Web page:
- Date : 04/02/2020
- Read: 5 mins
Are you considering taking a loan? Find out if it's good debt or bad debt
Women have it better than men when it comes to loan eligibility. Under schemes such as Pradhan Mantri Awas Yojana (PMAY), banks have been offering home loans to women at concessional rates of interest. This is because they are comparatively better at repaying loans on time.
Whether you need a personal loan or a vacation loan, the options are endless. However, without considering the pros and cons, debt can have consequences that are far worse than you bargained for. While a loan calculator will help you crunch numbers, you will also need to evaluate why you’re taking on a loan.
- Debt can be good or bad depending on whether it is part of a long-term financial strategy
- High-interest rates can make loans unaffordable
- Loans that contribute to future income are a worthwhile investment
Bad debts have become a national phenomenon. A spate of personal loan defaults has made banks and investors jittery. As inflation and job losses mount, one cannot be faulted for doubting if getting into debt can ever be good. Cutting back on expenses may seem a wise thing to do, but the truth is that you can only skimp so much.
Related: Avoid these 6 mistakes when in debt
The fact is that loans do have significant upside. Used wisely, they offer a much-needed respite from financial austerity. Millennials have a much more liberal attitude towards loans than previous generations. A study by Home Credit India, a consumer durable loan provider, revealed that up to 50% of respondents have no hesitation taking loans to meet various lifestyle needs.
Women are being actively wooed by banks with a variety of loan products. If you, as a woman, are the principal applicant for a home loan, you may even be eligible for a lower interest rate since women have a comparatively better track record of loan repayment. Arguably, women are much more financially prudent than men.
This brings us to the crux of the matter. How does one make a distinction between good and bad debt, when both can put the things we want within reach? Financial planners recommend that you ask yourself the following question: Is this loan helping me make money? More often than not, the answer would put things into perspective.
Loans that help you finance an asset such as a house, for example, can be considered good debt. On the other hand, short-term debt like a vacation loan qualifies as bad debt. So, after using a loan calculator to calculate EMIs, consider the following aspects to find out whether your intended loan qualifies as ‘good’ or ‘bad’.
Taking a personal loan to meet aspirational goals (say, buying the latest smartphone) may be gratifying in the short term. However, since it is meant as consumption expenditure, it yields no benefits over time. On the other hand, investing in an education loan can increase your future income potential substantially. Weigh your reasons for taking a loan carefully to make a sound decision.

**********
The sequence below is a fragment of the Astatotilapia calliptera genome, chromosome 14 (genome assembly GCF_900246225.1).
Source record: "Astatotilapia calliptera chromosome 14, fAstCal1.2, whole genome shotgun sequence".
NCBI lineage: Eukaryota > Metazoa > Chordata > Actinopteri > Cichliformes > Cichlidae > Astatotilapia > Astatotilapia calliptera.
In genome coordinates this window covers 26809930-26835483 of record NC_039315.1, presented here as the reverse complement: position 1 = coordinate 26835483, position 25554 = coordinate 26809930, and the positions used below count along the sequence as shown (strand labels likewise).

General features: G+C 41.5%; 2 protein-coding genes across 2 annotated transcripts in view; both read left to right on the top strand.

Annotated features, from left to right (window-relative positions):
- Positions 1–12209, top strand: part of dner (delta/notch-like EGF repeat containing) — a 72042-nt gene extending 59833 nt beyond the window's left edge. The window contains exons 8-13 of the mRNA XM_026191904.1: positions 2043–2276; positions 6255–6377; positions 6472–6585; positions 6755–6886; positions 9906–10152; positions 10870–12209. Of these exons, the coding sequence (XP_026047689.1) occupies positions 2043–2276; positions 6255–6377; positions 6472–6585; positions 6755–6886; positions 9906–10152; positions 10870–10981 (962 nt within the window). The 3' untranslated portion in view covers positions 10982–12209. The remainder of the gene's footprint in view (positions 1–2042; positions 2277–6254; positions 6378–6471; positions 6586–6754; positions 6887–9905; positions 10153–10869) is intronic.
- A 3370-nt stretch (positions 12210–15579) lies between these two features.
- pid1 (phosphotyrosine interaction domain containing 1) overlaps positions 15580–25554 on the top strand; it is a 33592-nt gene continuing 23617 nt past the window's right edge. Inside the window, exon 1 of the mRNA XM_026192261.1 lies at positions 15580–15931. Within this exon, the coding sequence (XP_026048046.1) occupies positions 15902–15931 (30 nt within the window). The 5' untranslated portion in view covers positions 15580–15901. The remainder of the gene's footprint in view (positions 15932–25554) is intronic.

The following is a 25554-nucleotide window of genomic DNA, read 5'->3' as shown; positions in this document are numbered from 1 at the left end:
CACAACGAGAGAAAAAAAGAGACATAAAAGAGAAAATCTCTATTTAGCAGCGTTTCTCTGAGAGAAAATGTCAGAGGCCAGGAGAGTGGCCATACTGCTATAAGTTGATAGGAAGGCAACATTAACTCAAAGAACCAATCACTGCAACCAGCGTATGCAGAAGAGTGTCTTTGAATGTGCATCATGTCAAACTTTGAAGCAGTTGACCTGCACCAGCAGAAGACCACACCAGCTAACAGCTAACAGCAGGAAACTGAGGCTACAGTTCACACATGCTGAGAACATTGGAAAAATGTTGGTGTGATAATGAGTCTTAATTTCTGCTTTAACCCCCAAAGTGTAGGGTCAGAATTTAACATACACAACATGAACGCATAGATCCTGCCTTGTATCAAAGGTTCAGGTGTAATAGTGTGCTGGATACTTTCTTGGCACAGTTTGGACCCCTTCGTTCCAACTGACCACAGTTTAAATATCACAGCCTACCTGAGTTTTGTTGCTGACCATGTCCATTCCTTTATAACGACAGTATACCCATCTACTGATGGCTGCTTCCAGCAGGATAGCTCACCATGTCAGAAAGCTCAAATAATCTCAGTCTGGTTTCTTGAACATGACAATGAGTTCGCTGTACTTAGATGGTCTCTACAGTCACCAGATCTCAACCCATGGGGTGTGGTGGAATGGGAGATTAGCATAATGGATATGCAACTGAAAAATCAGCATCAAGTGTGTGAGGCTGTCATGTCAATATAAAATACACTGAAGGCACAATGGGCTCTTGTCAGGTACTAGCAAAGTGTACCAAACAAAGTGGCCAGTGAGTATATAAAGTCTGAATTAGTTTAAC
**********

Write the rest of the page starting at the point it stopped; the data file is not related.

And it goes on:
If your monthly EMI outgo eats into more than 40% of your take-home salary, adding more debt can be detrimental to your financial health. The lure of low interest rates can be hard to resist, especially if you are in urgent need of funds. To avoid such a situation, look up information online on how to calculate loan EMI and, if appropriate, consolidate your existing debt with the help of a financial planner.
3. Interest rate
The interest you pay on a personal loan can vary widely, depending on factors such as your credit score, your employer, and your salary. The difference can be as much as 12–24%. While women can get loans on better terms, a balanced approach is necessary to mitigate the interest burden. If the interest rate is a concern, consider a balance transfer early in the loan tenure. Alternatively, if you have surplus funds, opt for prepayment. At the very least, increase your EMIs by 5–10% each year. High interest rates can turn any debt into a bad bargain, unless timely remedial action is taken.
4. Tax benefits
If your loan qualifies for tax benefits under the Income Tax Act, it has some merit. Home loans and education loans qualify for generous deductions, reducing the overall monthly outgo. If you’re self-employed, availing of a vehicle or personal loan for business purposes can qualify as a tax deductible expense.
5. Hidden charges
Other than interest, loans also come with other costs. You may not be aware that 0% EMI schemes have been flagged by the RBI as misleading. The interest component on such loans is usually recovered in the form of hefty processing fees. The effective rate of interest on such loans is often higher than what you get with regular loans. Source: economictimes.indiatimes.com
If you have a good credit history, there is no reason why you shouldn’t go in for a loan – provided your debt-to-income ratio is manageable. The latter lets you decide whether the debt you have taken on is good or bad. Looking for ways to pay off your debts and build your savings? Read this debt payment strategies every woman should know about.